Missouri lawmakers are hellbent on restricting women’s reproductive rights.
In February of this year, lawmakers in St. Louis passed a bill that forbid employers and landlords from discriminating against women because of their reproductive health choices. In response, Governor Eric Greitens (R) this month called for a special legislative session to lift the law and impose more restrictions on abortion providers—an occasion marked by the infamous Facebook live broadcast of Representative Mike Moon (R) killing and gutting a chicken with his bare hands to announce “pro-life” legislation.
Governor Greitens held an anti-abortion rally in Joplin alongside former Arkansas Governor Mike Huckabee to drum up excitement for the state legislature’s war on women’s rights. Protesters gathered outside of the rally, calling for the governor to veto legislation and put an end to secretive special sessions.
Should state lawmakers succeed in their mission to roll back the St. Louis protections, employers and landlords in Missouri will be given the power to discriminate against women who use birth control, are pregnant outside of marriage, have had an abortion or are planning to have one. Men will not be fired if they have a child outside of marriage, use a contraceptive such as a condom or support a partner in her choice to get an abortion.
In addition to legalizing discrimination, Greitens wanted to use the special session to reinstate abortion clinic restrictions in place of those struck down by a judge in May. The state is also appealing the ruling. Women’s health organizations brought a lawsuit against the state of Missouri after similar abortion restrictions were cut in Texas, arguing that such regulations burden women seeking abortions. These lawsuits are nothing new for anti-choice legislators.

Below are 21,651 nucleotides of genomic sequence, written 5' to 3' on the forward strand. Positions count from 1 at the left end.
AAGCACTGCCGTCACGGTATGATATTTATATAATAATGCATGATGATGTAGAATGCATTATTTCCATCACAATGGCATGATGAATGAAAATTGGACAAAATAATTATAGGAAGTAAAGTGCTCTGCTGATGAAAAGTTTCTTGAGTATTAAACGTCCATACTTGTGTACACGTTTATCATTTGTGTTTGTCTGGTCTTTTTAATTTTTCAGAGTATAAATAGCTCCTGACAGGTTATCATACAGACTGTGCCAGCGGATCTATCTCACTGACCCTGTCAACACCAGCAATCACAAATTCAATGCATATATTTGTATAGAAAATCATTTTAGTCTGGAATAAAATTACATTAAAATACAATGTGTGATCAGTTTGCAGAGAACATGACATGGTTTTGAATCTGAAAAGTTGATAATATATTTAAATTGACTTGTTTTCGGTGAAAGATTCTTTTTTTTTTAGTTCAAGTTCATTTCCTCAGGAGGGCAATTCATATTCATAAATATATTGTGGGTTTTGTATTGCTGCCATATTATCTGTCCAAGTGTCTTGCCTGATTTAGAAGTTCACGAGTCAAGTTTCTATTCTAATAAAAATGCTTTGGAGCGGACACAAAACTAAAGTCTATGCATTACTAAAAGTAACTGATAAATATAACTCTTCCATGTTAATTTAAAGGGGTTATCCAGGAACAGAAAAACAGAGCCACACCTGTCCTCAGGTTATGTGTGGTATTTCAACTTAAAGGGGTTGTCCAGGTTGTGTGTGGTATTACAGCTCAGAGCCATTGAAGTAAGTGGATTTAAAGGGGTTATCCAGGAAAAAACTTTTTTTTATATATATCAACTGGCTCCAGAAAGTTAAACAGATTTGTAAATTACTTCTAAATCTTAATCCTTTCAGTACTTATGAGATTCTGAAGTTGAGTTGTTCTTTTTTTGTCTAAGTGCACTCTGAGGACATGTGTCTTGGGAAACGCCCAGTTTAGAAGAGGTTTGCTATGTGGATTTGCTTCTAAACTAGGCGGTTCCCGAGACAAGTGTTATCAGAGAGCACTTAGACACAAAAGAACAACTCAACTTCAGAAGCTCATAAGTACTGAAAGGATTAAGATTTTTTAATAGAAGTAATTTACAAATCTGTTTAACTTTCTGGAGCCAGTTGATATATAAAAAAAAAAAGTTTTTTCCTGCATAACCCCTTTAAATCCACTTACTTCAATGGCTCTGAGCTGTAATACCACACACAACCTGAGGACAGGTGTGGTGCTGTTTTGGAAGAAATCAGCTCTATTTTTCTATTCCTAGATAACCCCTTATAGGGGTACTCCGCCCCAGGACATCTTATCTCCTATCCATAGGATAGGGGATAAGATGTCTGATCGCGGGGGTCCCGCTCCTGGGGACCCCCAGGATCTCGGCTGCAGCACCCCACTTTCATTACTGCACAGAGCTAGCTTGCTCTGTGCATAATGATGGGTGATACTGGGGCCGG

“If the law is blatantly unconstitutional, it will be challenged,” Dr. Carole Joffe, reproductive rights advocate and sociologist at the Bixby Center for Global Reproductive Health at the University of California San Francisco, explained. “State legislators can pass anything they want. For example, some states have passed laws saying you can’t have an abortion after you hear a beating heart on a sonogram. That happens at six weeks. The Center for Reproductive Rights and the ACLU challenge these laws. When they are blatantly unconstitutional, the laws sometimes get overturned. One way to think about what state legislators are doing is they’re throwing everything against the wall and seeing what will stick.”
A TRAP law—which stands for targeted regulation of abortion providers— requiring state health departments to conduct annual unannounced inspections at abortion facilities passed the House during the special session, inviting officials and extremists alike to harass patients and providers. “That sounds reasonable, but it’s not,” Dr. Joffe said to Ms. “All healthcare facilities need to be inspected by the health department, that’s a no-brainer. With TRAP laws, abortion clinics are treated differently than other parts of the healthcare system… I’ve talked to abortion clinic directors who’ve talked about having unannounced inspections that are very hostile, that disrupt clinic practice, that happen repeatedly… An anti-abortion group will call the state health department and say ‘I heard that such-and-such clinic is doing unsafe abortions!’ They make unfounded announcements, the health department shows up unannounced, and they disrupt things.”
Greiten’s attacks on women’s reproductive health rights are nothing new in Missouri. The state is already among the most restrictive in the U.S. on abortion. Women seeking abortions in Missouri must receive state-directed counseling—which includes the state-sanctioned release of information designed to discourage having an abortion—and then wait 72 hours after that to undergo the procedure. Along with the waiting period rule and a slew of others, Missouri is one of 17 states that bans abortion after 20 weeks of pregnancy.
According to the Kansas City Star, Missouri state senators were against the governor’s choice to bring lawmakers back into session in the first place; they argued that the bill doesn’t constitute an emergency and shouldn’t have been tackled until the 2018 session begins in January. Meanwhile, the Missouri House reconvened on June 20 to discuss amendments to the abortion restriction bill. More than two dozen amendments were proposed—including two that aimed to create additional inspection requirements of abortion clinics and additional mandatory counseling requirements for women seeking abortions which were approved. The Senate still has to meet and approve of the House amendments, and are back in session now.